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PCD News Summary for May 25, 2017

PCD logo - preventing chronic disease
About the Journal: Published every Thursday, Preventing Chronic Disease (PCD) is a peer-reviewed online journal established by CDC’s National Center for Chronic Disease Prevention and Health Promotion. The News Media Branch prepares press summary packets each week. To receive these press summaries on an embargoed basis, send an e-mail to Please note that this e-mail list is for credentialed journalists only. All others, please visit Hookup to Health to sign up for e-mail updates.

Notice to News Media – PCD Release Time and Embargo Policy:
CDC’s News Media Branch releases to reporters the PCD media packet every Tuesday afternoon between 12 and 2 pm.

Embargoed until Thursday, May 25, at 12:00 PM ET

Perceptions of Harm to Children Exposed to Secondhand Aerosol from Electronic Vapor Products, Styles Survey, 2015

Melissa Newton

Over 45 percent of U.S. adults believe children’s exposure to secondhand aerosol from e-cigarette products causes no harm or little/some harm, and 1 in 3 don’t know if it causes harm. Current and former cigarette smokers and e-cigarette product users have greater odds than non-users of perceiving no harm toward children from secondhand e-cigarette aerosol exposure. Efforts are warranted to educate the public about the health risks of secondhand e-cigarette aerosol exposure, particularly for children.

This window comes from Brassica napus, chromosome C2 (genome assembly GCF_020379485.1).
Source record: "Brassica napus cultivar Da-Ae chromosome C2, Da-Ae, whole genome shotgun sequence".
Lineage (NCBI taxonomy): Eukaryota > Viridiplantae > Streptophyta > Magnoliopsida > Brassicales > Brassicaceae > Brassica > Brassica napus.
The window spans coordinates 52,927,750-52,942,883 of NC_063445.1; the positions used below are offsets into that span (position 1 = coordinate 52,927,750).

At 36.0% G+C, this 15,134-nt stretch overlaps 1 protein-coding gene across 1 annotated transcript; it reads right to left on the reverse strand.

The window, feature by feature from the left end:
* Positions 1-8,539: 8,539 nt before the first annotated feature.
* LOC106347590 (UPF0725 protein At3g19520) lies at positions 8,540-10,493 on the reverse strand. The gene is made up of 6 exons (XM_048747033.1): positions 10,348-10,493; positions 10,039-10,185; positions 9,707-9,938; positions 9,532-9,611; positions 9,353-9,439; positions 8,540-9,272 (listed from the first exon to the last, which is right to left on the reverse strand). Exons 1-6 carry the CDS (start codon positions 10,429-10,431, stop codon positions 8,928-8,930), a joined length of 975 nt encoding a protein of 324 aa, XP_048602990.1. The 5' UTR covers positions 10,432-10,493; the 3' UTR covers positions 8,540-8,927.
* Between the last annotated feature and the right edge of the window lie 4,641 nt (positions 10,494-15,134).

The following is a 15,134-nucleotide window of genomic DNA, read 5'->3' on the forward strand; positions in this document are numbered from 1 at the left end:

Teaming Up for Asthma Control: EPR-3 Compliant School Program in Missouri Is Effective and Cost-Efficient

Melissa Newton

School nurses who provide asthma checkups and education can significantly improve student health outcomes and lower medical costs. Teaming Up for Asthma Control (TUAC) is a workforce development intervention to improve asthma control among children by increasing the competency of school nurses and delivering guideline-based education. A total of 54 school nurses and 178 students in Missouri participated in the TUAC evaluation from 2011 through 2014. Among school nurses who completed the online education, knowledge scores significantly increased. They effectively assessed asthma status, students’ outcomes improved, and health care costs declined. For TUAC students enrolled in Medicaid, there was an average 12-month health care cost savings of $1,431 per student compared with controls.


Note: Not all articles published in PCD represent work done at CDC. In your stories, please clarify whether a study was conducted by CDC (“a CDC study”) or by another institution (“a study published by CDC”). The opinions expressed by authors contributing to PCD do not necessarily reflect the opinions of CDC or the institutions with which the authors are affiliated. PCD requests that, when possible, you include a live link to the article in your stories. 



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